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The History of Baseball Caps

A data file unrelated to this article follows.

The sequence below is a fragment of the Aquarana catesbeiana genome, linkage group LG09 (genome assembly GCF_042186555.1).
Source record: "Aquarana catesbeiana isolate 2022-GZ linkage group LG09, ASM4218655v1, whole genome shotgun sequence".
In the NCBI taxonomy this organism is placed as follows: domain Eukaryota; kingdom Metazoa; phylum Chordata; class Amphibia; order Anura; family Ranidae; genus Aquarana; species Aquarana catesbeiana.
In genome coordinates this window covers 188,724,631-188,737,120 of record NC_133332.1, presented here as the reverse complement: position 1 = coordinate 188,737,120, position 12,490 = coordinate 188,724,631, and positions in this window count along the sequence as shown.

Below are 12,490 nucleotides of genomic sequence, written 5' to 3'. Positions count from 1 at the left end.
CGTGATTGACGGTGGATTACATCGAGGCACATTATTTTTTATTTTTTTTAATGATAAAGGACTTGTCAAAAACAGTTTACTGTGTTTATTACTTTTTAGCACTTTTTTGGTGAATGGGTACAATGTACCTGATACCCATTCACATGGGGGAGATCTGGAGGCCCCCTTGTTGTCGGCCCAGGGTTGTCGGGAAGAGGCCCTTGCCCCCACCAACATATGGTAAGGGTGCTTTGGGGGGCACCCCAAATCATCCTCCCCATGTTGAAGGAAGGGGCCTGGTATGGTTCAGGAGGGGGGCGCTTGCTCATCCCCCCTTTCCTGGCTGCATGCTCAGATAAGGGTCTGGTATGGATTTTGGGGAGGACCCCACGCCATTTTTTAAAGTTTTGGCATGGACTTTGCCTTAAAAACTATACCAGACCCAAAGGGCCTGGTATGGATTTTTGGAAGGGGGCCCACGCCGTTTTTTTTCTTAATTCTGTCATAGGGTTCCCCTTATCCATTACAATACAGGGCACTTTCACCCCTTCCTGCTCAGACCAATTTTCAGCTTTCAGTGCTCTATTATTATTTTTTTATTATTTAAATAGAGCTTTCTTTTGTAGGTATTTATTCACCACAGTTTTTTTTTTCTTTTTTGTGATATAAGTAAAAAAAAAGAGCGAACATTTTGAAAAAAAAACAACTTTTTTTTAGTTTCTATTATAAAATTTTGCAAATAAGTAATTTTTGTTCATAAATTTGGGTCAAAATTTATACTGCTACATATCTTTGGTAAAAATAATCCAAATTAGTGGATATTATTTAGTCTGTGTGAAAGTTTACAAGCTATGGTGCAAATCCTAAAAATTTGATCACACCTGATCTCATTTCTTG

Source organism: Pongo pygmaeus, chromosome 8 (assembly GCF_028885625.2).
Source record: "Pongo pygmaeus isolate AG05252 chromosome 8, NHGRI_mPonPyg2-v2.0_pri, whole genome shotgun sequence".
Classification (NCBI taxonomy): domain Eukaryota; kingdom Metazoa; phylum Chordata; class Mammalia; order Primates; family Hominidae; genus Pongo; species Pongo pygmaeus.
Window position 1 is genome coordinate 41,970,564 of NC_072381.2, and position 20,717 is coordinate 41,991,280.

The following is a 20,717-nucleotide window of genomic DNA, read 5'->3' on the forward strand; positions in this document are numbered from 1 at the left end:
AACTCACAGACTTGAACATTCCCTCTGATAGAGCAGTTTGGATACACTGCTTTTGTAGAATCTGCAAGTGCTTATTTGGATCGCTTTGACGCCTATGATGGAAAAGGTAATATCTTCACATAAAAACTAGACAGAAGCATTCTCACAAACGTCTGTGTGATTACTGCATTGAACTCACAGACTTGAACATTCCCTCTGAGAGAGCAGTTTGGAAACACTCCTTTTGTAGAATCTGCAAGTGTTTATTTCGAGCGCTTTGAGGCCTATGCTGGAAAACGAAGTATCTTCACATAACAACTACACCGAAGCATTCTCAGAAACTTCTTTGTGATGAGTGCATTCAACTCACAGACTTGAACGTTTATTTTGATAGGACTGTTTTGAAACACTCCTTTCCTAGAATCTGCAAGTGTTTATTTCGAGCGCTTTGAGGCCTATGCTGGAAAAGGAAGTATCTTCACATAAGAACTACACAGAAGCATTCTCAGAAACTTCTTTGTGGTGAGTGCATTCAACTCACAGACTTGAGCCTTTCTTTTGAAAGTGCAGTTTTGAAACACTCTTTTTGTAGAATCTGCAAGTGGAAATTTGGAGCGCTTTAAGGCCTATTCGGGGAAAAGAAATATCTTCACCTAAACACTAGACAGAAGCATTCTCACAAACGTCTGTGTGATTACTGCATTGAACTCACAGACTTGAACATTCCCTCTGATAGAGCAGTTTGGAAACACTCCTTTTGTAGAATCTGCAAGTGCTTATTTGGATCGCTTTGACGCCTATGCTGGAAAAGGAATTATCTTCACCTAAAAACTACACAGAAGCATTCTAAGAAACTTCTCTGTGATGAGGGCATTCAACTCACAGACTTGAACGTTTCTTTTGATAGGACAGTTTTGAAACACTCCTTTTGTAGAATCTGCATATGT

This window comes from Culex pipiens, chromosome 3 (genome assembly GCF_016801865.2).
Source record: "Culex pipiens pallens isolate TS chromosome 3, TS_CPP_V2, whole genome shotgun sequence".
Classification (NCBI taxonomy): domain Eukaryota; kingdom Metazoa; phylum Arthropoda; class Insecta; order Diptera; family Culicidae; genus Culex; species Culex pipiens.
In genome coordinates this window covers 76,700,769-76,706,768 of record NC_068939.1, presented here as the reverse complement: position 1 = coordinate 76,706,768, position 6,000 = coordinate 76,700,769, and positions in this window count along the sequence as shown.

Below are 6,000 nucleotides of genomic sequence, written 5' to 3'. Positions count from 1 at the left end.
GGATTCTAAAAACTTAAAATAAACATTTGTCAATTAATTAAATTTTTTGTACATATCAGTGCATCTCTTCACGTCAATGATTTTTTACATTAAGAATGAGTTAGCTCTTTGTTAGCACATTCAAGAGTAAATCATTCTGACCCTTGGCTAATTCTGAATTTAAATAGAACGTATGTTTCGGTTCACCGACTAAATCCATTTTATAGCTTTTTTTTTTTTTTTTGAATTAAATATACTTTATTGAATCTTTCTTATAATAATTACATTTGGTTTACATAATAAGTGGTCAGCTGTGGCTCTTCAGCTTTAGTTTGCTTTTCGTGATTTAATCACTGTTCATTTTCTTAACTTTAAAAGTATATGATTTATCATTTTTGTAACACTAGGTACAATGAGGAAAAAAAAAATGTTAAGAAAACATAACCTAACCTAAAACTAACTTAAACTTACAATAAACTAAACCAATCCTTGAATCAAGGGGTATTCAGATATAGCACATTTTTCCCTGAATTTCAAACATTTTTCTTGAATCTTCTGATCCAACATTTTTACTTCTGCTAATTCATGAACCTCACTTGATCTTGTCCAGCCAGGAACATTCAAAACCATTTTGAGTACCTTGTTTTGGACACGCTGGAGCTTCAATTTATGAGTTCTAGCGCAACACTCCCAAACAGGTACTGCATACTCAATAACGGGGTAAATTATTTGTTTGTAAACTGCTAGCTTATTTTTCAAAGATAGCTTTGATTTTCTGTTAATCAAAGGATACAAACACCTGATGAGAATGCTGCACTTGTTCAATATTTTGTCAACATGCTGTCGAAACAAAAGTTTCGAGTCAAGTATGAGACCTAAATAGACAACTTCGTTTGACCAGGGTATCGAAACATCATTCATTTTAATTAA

The baseball cap is a classic American hat. But in the early days of the sport, baseball players did not wear standardized hats. Instead, baseball players simply wore whatever they could to keep the sun out of their eyes. Then, around the turn of the century, the baseball cap we know and love today began to take shape. The design was derived from brimmed hats that were popular in the late 19th century, including deerstalkers (which were popularized by the illustrations of Sherlock Holmes), jockey caps, military “pillbox” caps, fedoras, and straw boater hats. The earliest baseball caps were made from wool and featured a leather bill. Air holes were added to the design in the 1890s. Then in 1901, the Detroit Tigers became the first team to put a logo on a baseball cap. Longer bills were introduced in the 1920s and 1930s along with a firmer visor. By the 1940s, the crown had become more vertical, allowing the front of the cap to bear a prominent logo and evolving the shape into the familiar baseball cap silhouette we are familiar with today. The most significant change that baseball caps have undergone since the mid-1900s is the material; in 2007, the Major Baseball League (MLB) changed the standard material from wool to polyester, since the latter is more comfortable for players to wear. Today, it’s not just players who wear baseball caps – people from all walks of life wear these classic American caps to protect their eyes from the sun, show support for a team, or simply as a fashion statement.

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